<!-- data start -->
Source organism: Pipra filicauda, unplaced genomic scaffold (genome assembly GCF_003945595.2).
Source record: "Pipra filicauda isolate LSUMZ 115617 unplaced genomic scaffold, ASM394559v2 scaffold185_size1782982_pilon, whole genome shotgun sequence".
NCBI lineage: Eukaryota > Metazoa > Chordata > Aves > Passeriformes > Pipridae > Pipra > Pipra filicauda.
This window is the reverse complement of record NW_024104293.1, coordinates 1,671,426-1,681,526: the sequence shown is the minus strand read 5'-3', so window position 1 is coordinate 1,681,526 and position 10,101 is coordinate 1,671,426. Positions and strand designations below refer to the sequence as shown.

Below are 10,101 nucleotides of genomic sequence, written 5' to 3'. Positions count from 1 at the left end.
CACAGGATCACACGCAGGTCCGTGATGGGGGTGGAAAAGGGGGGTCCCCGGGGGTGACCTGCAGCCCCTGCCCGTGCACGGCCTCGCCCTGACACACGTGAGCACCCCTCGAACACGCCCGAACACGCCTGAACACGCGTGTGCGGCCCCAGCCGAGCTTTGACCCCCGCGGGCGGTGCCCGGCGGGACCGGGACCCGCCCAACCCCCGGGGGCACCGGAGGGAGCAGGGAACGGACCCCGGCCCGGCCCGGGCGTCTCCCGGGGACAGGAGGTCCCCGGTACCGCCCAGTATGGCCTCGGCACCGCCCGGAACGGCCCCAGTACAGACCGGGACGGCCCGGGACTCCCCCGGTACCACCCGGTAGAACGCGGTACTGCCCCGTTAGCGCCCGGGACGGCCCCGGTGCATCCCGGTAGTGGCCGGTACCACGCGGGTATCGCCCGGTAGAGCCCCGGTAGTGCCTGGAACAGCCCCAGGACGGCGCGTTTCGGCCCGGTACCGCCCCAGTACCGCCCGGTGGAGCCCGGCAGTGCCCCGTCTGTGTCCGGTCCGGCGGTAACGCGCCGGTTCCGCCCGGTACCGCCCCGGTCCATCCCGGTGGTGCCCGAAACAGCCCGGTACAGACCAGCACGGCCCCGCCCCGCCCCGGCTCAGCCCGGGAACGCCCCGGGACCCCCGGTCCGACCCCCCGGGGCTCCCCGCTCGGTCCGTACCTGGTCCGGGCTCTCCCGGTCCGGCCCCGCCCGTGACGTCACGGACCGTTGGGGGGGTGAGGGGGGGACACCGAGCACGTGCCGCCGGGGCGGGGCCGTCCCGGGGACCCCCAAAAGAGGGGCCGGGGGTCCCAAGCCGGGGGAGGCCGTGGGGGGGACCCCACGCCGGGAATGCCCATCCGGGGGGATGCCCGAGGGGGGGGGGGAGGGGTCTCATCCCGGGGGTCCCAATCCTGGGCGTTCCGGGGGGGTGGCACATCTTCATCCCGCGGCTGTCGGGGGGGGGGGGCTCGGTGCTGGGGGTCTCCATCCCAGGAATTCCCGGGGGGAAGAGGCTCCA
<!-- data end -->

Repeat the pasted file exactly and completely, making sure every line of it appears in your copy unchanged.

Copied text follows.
Source organism: Pipra filicauda, unplaced genomic scaffold (genome assembly GCF_003945595.2).
Source record: "Pipra filicauda isolate LSUMZ 115617 unplaced genomic scaffold, ASM394559v2 scaffold185_size1782982_pilon, whole genome shotgun sequence".
NCBI lineage: Eukaryota > Metazoa > Chordata > Aves > Passeriformes > Pipridae > Pipra > Pipra filicauda.
This window is the reverse complement of record NW_024104293.1, coordinates 1,671,426-1,681,526: the sequence shown is the minus strand read 5'-3', so window position 1 is coordinate 1,681,526 and position 10,101 is coordinate 1,671,426. Positions and strand designations below refer to the sequence as shown.

Below are 10,101 nucleotides of genomic sequence, written 5' to 3'. Positions count from 1 at the left end.
CACAGGATCACACGCAGGTCCGTGATGGGGGTGGAAAAGGGGGGTCCCCGGGGGTGACCTGCAGCCCCTGCCCGTGCACGGCCTCGCCCTGACACACGTGAGCACCCCTCGAACACGCCCGAACACGCCTGAACACGCGTGTGCGGCCCCAGCCGAGCTTTGACCCCCGCGGGCGGTGCCCGGCGGGACCGGGACCCGCCCAACCCCCGGGGGCACCGGAGGGAGCAGGGAACGGACCCCGGCCCGGCCCGGGCGTCTCCCGGGGACAGGAGGTCCCCGGTACCGCCCAGTATGGCCTCGGCACCGCCCGGAACGGCCCCAGTACAGACCGGGACGGCCCGGGACTCCCCCGGTACCACCCGGTAGAACGCGGTACTGCCCCGTTAGCGCCCGGGACGGCCCCGGTGCATCCCGGTAGTGGCCGGTACCACGCGGGTATCGCCCGGTAGAGCCCCGGTAGTGCCTGGAACAGCCCCAGGACGGCGCGTTTCGGCCCGGTACCGCCCCAGTACCGCCCGGTGGAGCCCGGCAGTGCCCCGTCTGTGTCCGGTCCGGCGGTAACGCGCCGGTTCCGCCCGGTACCGCCCCGGTCCATCCCGGTGGTGCCCGAAACAGCCCGGTACAGACCAGCACGGCCCCGCCCCGCCCCGGCTCAGCCCGGGAACGCCCCGGGACCCCCGGTCCGACCCCCCGGGGCTCCCCGCTCGGTCCGTACCTGGTCCGGGCTCTCCCGGTCCGGCCCCGCCCGTGACGTCACGGACCGTTGGGGGGGTGAGGGGGGGACACCGAGCACGTGCCGCCGGGGCGGGGCCGTCCCGGGGACCCCCAAAAGAGGGGCCGGGGGTCCCAAGCCGGGGGAGGCCGTGGGGGGGACCCCACGCCGGGAATGCCCATCCGGGGGGATGCCCGAGGGGGGGGGGGAGGGGTCTCATCCCGGGGGTCCCAATCCTGGGCGTTCCGGGGGGGTGGCACATCTTCATCCCGCGGCTGTCGGGGGGGGGGGGCTCGGTGCTGGGGGTCTCCATCCCAGGAATTCCCGGGGGGAAGAGGCTCCA